Letter of the week: A sensible way to keep South Tyneside Metro users on track

After yet another let-down on the Metro a few weeks ago, I managed to get on the No. 27 bus from Station Road, Hebburn to Newcastle, in  a brave attempt to get to work in the centre of Newcastle.

Thursday, 20th December 2018, 3:55 pm
Updated Thursday, 20th December 2018, 3:58 pm
Our writer suggests how transport bosses can reduce aggravation for passengers when Metros are delayed.

At that time the bus driver was completely unaware that the Metros were out of action and was unsure whether or not he could accept Metro tickets and passes.

A quick call to his control room confirmed that he could not.

This resulted in the bus driver having to explain this fact to every disgruntled Metro passenger (and there were a lot), who tried to get on his bus which made the already long journey interminable.

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Related content: Late evening Christmas Eve and New Year's Eve Metro timetable revealedSome people just did not have any cash on them, wrongly assuming that if they pay more than £600 for a Metro pass, and the Metro, for whatever reason, lets them down then the next available service bus would accept them and get them to their destination free of charge.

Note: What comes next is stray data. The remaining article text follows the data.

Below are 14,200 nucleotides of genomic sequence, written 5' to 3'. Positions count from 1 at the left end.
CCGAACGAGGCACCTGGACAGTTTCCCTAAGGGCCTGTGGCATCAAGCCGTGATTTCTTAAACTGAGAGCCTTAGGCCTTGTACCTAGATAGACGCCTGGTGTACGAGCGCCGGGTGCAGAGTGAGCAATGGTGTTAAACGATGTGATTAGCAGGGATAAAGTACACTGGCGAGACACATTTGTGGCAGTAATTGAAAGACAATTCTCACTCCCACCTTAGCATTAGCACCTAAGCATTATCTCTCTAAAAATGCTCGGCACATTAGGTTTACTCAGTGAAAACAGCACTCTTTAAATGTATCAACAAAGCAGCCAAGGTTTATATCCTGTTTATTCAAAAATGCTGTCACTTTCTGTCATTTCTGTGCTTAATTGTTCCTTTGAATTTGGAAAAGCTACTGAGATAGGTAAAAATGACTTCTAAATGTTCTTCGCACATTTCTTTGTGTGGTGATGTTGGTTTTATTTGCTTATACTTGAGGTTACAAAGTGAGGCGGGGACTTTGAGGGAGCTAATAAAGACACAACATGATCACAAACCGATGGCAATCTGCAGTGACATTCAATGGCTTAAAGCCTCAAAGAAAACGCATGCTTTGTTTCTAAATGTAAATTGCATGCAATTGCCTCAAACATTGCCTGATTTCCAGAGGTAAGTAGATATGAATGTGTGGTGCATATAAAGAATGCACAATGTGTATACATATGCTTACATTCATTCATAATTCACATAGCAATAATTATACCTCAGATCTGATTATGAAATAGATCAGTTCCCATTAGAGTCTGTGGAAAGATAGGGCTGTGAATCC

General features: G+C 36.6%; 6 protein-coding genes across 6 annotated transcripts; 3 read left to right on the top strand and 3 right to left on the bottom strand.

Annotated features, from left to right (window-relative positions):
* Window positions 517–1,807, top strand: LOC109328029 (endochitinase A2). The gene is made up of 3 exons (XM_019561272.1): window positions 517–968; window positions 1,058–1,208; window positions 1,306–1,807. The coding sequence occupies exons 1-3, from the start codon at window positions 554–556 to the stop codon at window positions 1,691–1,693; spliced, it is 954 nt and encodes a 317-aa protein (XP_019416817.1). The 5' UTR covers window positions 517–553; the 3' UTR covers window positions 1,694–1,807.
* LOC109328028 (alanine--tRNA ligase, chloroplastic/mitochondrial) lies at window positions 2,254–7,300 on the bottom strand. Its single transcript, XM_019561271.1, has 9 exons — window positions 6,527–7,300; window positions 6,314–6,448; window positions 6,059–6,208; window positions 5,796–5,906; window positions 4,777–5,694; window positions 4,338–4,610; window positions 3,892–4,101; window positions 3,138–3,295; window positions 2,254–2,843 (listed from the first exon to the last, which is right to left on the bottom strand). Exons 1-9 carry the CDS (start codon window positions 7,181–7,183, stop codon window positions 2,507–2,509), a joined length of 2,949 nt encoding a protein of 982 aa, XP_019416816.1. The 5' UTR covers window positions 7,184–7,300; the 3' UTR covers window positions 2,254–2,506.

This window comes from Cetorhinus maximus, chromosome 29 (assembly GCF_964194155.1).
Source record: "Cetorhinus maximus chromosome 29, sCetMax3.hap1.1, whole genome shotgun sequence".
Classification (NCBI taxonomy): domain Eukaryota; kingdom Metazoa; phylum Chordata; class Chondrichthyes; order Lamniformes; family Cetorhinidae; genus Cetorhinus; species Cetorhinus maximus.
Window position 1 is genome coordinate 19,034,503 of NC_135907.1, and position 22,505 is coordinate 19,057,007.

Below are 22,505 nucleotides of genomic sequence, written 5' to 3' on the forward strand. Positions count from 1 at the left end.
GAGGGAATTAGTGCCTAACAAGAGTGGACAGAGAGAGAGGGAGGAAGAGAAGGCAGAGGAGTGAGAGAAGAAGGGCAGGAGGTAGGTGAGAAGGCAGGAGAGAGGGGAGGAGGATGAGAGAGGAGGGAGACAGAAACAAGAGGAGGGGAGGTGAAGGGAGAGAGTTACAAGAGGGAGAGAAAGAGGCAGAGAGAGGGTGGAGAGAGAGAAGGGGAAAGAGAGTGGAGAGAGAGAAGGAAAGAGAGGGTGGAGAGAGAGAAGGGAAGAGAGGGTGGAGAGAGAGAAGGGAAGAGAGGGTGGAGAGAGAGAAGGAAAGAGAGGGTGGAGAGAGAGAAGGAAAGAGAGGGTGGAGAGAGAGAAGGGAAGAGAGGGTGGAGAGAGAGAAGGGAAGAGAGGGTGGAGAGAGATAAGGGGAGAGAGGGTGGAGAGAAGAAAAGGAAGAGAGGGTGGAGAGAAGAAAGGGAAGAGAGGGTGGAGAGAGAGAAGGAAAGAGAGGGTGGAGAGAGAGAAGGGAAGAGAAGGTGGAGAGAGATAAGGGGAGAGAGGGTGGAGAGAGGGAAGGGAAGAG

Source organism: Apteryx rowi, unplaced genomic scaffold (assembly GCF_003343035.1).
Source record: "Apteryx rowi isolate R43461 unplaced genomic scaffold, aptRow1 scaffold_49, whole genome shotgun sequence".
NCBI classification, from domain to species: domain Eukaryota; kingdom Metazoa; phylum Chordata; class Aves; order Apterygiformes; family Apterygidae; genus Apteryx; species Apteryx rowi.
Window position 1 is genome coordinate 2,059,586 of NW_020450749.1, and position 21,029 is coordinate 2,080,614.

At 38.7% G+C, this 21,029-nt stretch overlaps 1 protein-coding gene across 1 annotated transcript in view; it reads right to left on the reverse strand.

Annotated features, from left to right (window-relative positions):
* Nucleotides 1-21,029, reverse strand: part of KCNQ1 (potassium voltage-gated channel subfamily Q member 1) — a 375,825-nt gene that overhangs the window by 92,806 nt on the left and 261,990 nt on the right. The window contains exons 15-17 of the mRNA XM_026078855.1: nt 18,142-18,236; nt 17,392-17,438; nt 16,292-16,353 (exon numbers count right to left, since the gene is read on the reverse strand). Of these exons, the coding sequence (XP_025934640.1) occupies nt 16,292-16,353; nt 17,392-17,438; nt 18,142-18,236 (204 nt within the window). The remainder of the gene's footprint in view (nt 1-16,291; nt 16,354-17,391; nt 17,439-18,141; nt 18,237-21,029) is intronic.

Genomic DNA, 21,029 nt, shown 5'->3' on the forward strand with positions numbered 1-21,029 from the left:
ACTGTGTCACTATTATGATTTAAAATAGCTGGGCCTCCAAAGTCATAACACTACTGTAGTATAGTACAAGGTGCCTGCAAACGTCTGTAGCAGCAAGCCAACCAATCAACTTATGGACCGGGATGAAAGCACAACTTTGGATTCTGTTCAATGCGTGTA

Why don’t the bus companies and the Metro owners, prior to any more Metro failures (so they had better be quick), get their act together and allow all Metro passengers, onto whatever service buses are available at the time of the failure and agree that Nexus will reimburse the bus company for however many Metro passengers the bus picks up.

Related content: Major fault paralyses entire Metro networkThis would save the bus driver from having such a hard time every time this happens?

I am sure Metro passengers would appreciate knowing in advance that the bus driver will accept their Metro ticket without any further aggravation.

Trish Wilson

Last week's Letter of the week: The killing of South Shields's King Street